Top 5 Homes of the Week With Bewitching Black Exteriors
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Top 5 Homes of the Week With Bewitching Black Exteriors

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By Samantha Daly
Black is the new black. Take a peek at the charmingly stylish homes from the Dwell community that caught our editor's eye this week.

Featured homes were submitted by members of the Dwell community through our Add a Home feature. Add your home to Dwell.com/homes today.

1. Riverwood

The front entrance of Riverwood by Risa Boyer Architecture, featuring black stained cedar siding and blackened steel. The Willamette River runs behind the home.

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Architect: Risa Boyer Architecture, Location: Portland, Oregon

From the architect: "The house was designed for family gatherings, three generations coming together to spend quality time together. It has fun, child-centric rooms to sophisticated design details like the steel stair. A small 'tree house' guest suite sits adjacent to the house to provide a quiet spot when the house is overrun with family. The property is located on the end of a private drive, on a very scenic part of the river next to tall cliffs with a seasonal waterfall." 

2. Little House. Big City.

Says architect Office of Architecture, the "materials throughout the home are modest, natural, and unassuming: the rawness of black painted brick, unfinished steel, and character-grade walnut are juxtaposed with the simple refinement of honed Carrara marble and matte ceramic hex tiles." The result is a home that is not just larger, but livelier.

Architect: Office of Architecture, Location: New York, New York

From the architect: "The owners of this 11-foot-wide row house in Brooklyn were faced with a conundrum that many young families in New York eventually confront: the possibility of sacrificing location for space. After living in the house for eight years, the pair—architect/Yale critic Aniket Shahane and jewelry designer Blanca Monros Gomez—chose to expand in order to make room for their two growing children and remain in the Brooklyn neighborhood they had come to admire. The original two-story, 1,000-square-foot home was completely gutted and extended to four levels by adding a bedroom suite above and digging a new urban mudroom below. The narrowness of the house required the design to make effective yet frugal use of space; every inch was important."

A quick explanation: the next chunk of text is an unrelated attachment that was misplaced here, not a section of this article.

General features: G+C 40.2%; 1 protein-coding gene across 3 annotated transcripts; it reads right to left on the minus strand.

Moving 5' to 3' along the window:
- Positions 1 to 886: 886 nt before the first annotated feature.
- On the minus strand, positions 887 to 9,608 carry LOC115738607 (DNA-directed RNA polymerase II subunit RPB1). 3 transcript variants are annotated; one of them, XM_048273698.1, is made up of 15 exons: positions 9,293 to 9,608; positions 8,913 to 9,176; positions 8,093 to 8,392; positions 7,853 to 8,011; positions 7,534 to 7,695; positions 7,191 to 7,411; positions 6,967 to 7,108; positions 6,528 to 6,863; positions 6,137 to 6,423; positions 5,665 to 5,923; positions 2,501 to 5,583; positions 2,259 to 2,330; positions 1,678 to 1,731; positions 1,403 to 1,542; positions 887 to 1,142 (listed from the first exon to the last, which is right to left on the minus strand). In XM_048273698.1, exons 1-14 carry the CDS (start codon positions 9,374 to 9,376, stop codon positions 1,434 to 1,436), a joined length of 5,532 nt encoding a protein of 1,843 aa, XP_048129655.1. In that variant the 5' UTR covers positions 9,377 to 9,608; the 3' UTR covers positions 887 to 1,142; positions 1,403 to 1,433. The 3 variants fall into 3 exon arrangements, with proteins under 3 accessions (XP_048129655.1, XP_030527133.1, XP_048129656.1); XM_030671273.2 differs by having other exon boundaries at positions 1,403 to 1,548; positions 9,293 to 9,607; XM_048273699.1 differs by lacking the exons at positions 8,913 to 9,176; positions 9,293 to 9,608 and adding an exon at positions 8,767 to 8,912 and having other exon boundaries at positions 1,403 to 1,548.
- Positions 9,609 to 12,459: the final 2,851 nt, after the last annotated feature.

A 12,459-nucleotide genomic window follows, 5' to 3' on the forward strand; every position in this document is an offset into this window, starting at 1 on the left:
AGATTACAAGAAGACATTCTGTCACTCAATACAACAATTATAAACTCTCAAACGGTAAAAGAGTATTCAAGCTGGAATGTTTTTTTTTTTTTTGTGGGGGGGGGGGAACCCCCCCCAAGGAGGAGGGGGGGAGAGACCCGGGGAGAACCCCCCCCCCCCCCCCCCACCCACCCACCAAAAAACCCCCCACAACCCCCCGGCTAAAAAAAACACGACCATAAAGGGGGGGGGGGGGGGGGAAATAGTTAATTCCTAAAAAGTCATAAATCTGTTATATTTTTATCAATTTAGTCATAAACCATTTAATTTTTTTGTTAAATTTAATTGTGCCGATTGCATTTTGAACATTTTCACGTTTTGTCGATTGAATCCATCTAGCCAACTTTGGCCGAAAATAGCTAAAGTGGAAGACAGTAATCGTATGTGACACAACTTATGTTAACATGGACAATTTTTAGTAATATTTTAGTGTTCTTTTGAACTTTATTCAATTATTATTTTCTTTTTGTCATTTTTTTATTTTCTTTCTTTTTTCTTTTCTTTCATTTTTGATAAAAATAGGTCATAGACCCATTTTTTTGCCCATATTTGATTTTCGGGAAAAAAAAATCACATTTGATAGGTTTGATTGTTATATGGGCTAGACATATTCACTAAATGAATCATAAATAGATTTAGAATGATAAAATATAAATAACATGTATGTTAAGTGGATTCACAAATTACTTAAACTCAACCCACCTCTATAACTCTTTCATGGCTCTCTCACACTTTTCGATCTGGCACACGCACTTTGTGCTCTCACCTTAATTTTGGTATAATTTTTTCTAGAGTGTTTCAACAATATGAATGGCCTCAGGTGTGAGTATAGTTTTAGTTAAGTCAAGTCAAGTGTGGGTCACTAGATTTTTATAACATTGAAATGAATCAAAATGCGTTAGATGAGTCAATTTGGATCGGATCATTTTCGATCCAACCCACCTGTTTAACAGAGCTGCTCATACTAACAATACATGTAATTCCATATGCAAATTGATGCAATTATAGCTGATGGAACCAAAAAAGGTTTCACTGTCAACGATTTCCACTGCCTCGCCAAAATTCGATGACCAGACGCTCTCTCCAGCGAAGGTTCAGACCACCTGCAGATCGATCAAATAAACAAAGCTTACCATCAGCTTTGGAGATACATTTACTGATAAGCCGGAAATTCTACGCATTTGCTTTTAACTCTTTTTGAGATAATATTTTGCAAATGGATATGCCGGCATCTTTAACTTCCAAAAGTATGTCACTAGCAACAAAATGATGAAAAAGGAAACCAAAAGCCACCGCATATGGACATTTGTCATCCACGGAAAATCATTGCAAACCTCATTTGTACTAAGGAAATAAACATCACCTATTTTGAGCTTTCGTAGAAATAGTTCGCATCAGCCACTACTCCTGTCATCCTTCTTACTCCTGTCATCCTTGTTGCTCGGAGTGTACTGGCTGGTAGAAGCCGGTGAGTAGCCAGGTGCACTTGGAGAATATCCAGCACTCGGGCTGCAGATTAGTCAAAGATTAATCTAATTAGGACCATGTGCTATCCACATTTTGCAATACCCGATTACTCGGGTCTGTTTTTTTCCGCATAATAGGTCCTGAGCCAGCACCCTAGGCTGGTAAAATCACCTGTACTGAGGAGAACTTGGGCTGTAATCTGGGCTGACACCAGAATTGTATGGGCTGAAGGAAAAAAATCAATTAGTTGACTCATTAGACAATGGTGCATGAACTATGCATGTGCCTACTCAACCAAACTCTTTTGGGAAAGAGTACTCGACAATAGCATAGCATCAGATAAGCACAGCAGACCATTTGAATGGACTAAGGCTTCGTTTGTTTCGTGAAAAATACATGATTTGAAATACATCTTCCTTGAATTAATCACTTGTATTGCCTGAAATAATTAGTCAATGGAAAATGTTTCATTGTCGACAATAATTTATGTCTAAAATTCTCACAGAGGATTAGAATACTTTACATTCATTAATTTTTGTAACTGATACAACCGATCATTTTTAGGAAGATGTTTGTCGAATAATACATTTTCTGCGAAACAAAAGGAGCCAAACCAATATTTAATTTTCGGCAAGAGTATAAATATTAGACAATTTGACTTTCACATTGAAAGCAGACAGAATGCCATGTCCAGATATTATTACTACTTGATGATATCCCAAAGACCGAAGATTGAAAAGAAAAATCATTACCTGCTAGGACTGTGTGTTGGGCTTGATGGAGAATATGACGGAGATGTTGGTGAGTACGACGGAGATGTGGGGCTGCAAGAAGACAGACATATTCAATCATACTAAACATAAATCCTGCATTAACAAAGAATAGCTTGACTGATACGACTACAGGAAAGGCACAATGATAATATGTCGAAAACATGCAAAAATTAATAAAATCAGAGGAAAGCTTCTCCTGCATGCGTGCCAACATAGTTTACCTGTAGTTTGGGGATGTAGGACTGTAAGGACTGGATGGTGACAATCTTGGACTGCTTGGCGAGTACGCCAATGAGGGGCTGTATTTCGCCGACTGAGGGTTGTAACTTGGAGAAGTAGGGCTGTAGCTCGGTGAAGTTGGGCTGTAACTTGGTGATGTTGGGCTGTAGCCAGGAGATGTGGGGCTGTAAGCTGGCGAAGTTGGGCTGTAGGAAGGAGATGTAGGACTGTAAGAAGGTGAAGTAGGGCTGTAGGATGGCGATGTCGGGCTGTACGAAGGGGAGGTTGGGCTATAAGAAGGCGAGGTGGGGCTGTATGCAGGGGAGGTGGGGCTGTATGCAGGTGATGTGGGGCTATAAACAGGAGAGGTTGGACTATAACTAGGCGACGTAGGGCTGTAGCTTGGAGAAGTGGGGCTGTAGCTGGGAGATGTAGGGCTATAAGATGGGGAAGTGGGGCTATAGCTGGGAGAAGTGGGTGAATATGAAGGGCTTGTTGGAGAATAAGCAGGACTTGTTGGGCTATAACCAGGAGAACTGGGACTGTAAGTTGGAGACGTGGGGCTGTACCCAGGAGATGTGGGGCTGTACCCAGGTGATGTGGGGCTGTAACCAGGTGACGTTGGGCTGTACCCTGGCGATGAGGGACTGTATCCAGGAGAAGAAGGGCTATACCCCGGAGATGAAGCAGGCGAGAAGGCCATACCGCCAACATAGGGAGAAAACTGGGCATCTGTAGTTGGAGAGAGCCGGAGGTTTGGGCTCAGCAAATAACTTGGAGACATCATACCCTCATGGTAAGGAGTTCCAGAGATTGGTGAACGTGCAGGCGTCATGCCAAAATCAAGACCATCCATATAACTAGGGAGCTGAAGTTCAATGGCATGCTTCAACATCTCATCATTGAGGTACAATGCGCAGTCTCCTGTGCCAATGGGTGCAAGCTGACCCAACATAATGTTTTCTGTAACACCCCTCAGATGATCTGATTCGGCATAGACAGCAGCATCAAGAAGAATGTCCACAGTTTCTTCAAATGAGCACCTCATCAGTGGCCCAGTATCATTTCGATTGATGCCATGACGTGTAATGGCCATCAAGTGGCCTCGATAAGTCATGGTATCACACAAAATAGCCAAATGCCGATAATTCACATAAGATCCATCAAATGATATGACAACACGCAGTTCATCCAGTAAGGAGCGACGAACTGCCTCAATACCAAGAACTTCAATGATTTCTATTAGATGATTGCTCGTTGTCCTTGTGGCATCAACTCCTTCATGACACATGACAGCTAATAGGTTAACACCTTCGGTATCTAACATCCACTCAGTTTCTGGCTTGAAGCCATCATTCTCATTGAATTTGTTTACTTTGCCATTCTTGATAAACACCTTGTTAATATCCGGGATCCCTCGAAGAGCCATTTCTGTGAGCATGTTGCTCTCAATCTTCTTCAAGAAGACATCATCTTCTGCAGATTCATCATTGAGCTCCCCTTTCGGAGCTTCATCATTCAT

3. Collector's Retreat

Collector's Retreat by Heliotrope Architects is situated at the top of a steep hill, with southwest views and a forest on the opposite side. Outside, a carport doubles as a dining terrace in inclement weather, while the lower terrace with the fire pit serves as the primary focus for summer leisure.

Architect: Heliotrope Architects, Location: Orcas Island, Washington

From the architect: "Conceived as a minimalist retreat, the marching orders for this project were as follows: 'when I arrive and sit my bags down, I want to feel as though I’ve stepped into a modern art gallery.' The design response strips the material palette down to black metal cladding, white stucco, Carrara marble and gray concrete. The owners, both dedicated art collectors and creators, desired a flexible space easily reconfigured over time."

4. Glendale Duplex

Natural light fills the interior spaces of both units of Glendale Duplex by Davey McEathron Architecture. The spacious floor plan and sizable backyard allows the homeowners to easily invite over guests for entertaining.

Architect: Davey McEathron Architecture, Location: Austin, Texas

From the architect: "One of the primary goals of this 4,100-square-foot front-to-back duplex was to create a form that graphically allows its occupants to feel a sense of individual ownership within a shared building, while embracing the idea of density in a rapidly expanding city. On a narrow 50-foot-wide sloped lot, each unit is focused towards its own, private yard."

5. Music Box Residence

The U-shaped plan of Music Box Residence by Scott Edwards Architecture has large volumes on both sides with a glassy two-story entry space in the middle. A long bridge, with a bamboo forest below, leads from the sidewalk to the main entry. The exterior is clad in black stained siding reminiscent of sho-sugi ban in order to pay homage to the family's Japanese ancestry.

Architect: Scott Edwards Architecture, Location: Portland, Oregon

From the architect: "The Music Box Residence was designed around the intimate and communal qualities of music and family. The steep lot, with views towards Mt. St. Helens and Mt. Rainier, dictated a multi-level structure. On the lowest level, surrounded by concrete walls, resides the timpani rehearsal room. The husband, a member of the Oregon Symphony, required space and acoustic separation for practice. On the main level sits the piano studio where the wife’s students come to learn and play. Her studio opens onto the main living room and covered outdoor living area for recitals and parties. The upper level houses the couple’s children, parents, and guests."

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